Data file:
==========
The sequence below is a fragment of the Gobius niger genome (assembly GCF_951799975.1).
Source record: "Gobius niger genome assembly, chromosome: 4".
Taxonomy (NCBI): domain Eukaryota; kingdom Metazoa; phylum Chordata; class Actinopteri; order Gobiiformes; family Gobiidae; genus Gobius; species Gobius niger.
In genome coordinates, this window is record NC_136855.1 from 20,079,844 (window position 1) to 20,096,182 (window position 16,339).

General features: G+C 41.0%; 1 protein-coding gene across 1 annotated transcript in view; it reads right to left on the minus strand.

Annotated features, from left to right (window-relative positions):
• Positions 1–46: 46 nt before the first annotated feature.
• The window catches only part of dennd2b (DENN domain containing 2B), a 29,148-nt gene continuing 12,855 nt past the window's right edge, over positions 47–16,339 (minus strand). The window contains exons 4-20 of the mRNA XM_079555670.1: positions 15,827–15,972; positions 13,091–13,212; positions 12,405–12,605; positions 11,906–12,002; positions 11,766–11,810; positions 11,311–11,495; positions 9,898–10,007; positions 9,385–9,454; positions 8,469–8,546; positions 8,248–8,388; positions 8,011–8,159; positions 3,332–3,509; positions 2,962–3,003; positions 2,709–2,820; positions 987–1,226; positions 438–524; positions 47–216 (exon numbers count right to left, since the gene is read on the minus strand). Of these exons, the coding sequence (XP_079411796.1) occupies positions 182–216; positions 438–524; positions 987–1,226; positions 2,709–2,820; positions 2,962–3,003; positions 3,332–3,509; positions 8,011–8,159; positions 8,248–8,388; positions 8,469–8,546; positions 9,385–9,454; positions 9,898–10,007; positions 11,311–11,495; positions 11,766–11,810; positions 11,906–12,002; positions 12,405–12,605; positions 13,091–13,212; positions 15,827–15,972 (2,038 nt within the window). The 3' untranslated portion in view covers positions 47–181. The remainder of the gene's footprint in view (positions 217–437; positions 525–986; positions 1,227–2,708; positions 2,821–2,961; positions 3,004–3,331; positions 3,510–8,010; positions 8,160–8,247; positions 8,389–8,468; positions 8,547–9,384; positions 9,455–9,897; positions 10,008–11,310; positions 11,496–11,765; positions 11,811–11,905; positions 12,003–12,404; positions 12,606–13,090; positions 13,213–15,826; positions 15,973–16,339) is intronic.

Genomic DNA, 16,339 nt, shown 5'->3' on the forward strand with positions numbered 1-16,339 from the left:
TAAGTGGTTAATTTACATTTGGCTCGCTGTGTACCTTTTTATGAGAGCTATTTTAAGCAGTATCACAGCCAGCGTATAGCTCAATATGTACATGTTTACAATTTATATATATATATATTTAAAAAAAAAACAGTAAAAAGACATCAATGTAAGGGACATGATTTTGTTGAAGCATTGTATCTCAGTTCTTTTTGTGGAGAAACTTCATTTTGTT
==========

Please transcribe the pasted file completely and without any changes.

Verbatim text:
The sequence below is a fragment of the Gobius niger genome (assembly GCF_951799975.1).
Source record: "Gobius niger genome assembly, chromosome: 4".
Taxonomy (NCBI): domain Eukaryota; kingdom Metazoa; phylum Chordata; class Actinopteri; order Gobiiformes; family Gobiidae; genus Gobius; species Gobius niger.
In genome coordinates, this window is record NC_136855.1 from 20,079,844 (window position 1) to 20,096,182 (window position 16,339).

General features: G+C 41.0%; 1 protein-coding gene across 1 annotated transcript in view; it reads right to left on the minus strand.

Annotated features, from left to right (window-relative positions):
• Positions 1–46: 46 nt before the first annotated feature.
• The window catches only part of dennd2b (DENN domain containing 2B), a 29,148-nt gene continuing 12,855 nt past the window's right edge, over positions 47–16,339 (minus strand). The window contains exons 4-20 of the mRNA XM_079555670.1: positions 15,827–15,972; positions 13,091–13,212; positions 12,405–12,605; positions 11,906–12,002; positions 11,766–11,810; positions 11,311–11,495; positions 9,898–10,007; positions 9,385–9,454; positions 8,469–8,546; positions 8,248–8,388; positions 8,011–8,159; positions 3,332–3,509; positions 2,962–3,003; positions 2,709–2,820; positions 987–1,226; positions 438–524; positions 47–216 (exon numbers count right to left, since the gene is read on the minus strand). Of these exons, the coding sequence (XP_079411796.1) occupies positions 182–216; positions 438–524; positions 987–1,226; positions 2,709–2,820; positions 2,962–3,003; positions 3,332–3,509; positions 8,011–8,159; positions 8,248–8,388; positions 8,469–8,546; positions 9,385–9,454; positions 9,898–10,007; positions 11,311–11,495; positions 11,766–11,810; positions 11,906–12,002; positions 12,405–12,605; positions 13,091–13,212; positions 15,827–15,972 (2,038 nt within the window). The 3' untranslated portion in view covers positions 47–181. The remainder of the gene's footprint in view (positions 217–437; positions 525–986; positions 1,227–2,708; positions 2,821–2,961; positions 3,004–3,331; positions 3,510–8,010; positions 8,160–8,247; positions 8,389–8,468; positions 8,547–9,384; positions 9,455–9,897; positions 10,008–11,310; positions 11,496–11,765; positions 11,811–11,905; positions 12,003–12,404; positions 12,606–13,090; positions 13,213–15,826; positions 15,973–16,339) is intronic.

Genomic DNA, 16,339 nt, shown 5'->3' on the forward strand with positions numbered 1-16,339 from the left:
TAAGTGGTTAATTTACATTTGGCTCGCTGTGTACCTTTTTATGAGAGCTATTTTAAGCAGTATCACAGCCAGCGTATAGCTCAATATGTACATGTTTACAATTTATATATATATATATTTAAAAAAAAAACAGTAAAAAGACATCAATGTAAGGGACATGATTTTGTTGAAGCATTGTATCTCAGTTCTTTTTGTGGAGAAACTTCATTTTGTT